Hey, please add FreePascal and Lazbuild (command line Lazarus compilation).

Congratulations Amjad! It's inspiring to see repl.it grow, very happy to see them investing in growth

Thanks, Max! Likewise on Spectrum, I'm seeing it everywhere these days.

    jobs@repl.it:~$ cat tech
    #!/usr/bin/env bash

    echo -e "$(cat pages/our-tech.txt)"jobs@repl.it:~$ ./tech
    As for our infrastructure, we're building a new kind
    of computing platform: it's Serverless in that users
    don't have to care about the underlying resources,
    but it's not Serverless in that it's stateful.
So... hosted smalltalk/pharo/squeak? =P

I'm sold -- hadn't seen it before but I was able to run python and install a bunch of packages quickly without issue. I can see this being big.

Happy to have you with us! we share the same dream and imagination


In light of the recent post https://news.ycombinator.com/item?id=18269007 about LP funding sources, is there any insight into the sources of where the money from this round is coming from?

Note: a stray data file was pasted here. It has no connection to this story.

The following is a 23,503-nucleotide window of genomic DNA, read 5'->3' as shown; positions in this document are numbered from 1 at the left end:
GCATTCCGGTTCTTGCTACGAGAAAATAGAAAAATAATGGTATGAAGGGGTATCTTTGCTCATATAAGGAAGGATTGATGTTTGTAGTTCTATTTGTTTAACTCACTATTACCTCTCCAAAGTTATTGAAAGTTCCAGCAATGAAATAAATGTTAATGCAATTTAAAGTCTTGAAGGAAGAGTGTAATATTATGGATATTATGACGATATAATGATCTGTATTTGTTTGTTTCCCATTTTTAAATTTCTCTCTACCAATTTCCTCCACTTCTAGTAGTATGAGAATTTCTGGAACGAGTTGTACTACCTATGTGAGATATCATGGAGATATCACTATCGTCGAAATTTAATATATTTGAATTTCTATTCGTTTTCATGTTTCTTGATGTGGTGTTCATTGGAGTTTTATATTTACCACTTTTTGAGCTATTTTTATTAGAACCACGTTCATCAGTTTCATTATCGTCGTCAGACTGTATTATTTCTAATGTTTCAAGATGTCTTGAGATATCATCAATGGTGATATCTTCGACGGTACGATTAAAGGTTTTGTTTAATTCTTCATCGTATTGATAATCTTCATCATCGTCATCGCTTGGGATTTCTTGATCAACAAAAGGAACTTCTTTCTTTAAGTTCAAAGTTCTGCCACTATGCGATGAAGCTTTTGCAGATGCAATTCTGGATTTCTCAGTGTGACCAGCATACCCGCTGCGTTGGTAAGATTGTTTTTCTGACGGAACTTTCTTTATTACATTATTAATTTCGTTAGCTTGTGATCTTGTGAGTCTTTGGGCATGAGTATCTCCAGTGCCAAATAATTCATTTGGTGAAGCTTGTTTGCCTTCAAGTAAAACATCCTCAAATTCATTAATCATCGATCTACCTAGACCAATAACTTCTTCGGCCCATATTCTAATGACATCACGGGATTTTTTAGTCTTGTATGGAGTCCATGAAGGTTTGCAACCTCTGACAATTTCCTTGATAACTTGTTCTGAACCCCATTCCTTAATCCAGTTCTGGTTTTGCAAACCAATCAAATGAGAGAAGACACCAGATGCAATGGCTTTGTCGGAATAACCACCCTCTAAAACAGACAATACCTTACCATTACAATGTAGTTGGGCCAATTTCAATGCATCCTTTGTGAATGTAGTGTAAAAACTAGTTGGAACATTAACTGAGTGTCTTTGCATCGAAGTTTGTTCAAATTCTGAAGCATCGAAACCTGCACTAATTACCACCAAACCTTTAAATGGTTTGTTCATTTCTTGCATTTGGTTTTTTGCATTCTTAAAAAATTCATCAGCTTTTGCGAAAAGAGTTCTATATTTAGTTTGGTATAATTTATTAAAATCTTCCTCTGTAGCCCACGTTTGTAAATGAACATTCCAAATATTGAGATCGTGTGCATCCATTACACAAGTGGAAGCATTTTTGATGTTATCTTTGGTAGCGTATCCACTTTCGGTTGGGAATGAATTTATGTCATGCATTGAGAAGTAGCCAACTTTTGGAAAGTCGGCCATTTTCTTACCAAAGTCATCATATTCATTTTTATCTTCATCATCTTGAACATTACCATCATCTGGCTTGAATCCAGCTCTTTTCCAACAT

Funny to see PG listed as "Paul Graham, founder of Viaweb" and not "Paul Graham, founder of Y Combinator" :-)

Tongue-in-cheek :-P but I do think that Viaweb is relevant here: their original business model (it was called Webgen) was to let people host their sites with them. They were also the first to figure out "cloud" where they ran their customers generated code on their infrastructure.

I believe after building Viaweb, PG had a similar idea of an IDE + language + infrastructure to allow people to build and ship applications from the browser.

So, they basically invented Software As A Service? Relevant indeed.

Here is a (recent) very interesting interview with PG, among others, talking about Viaweb. Bonus points: very funny.


I believe the example he gave about "doing a naughty thing" was referencing our idea of terminal-apps-as-webpages: https://repl.it/jobs for an example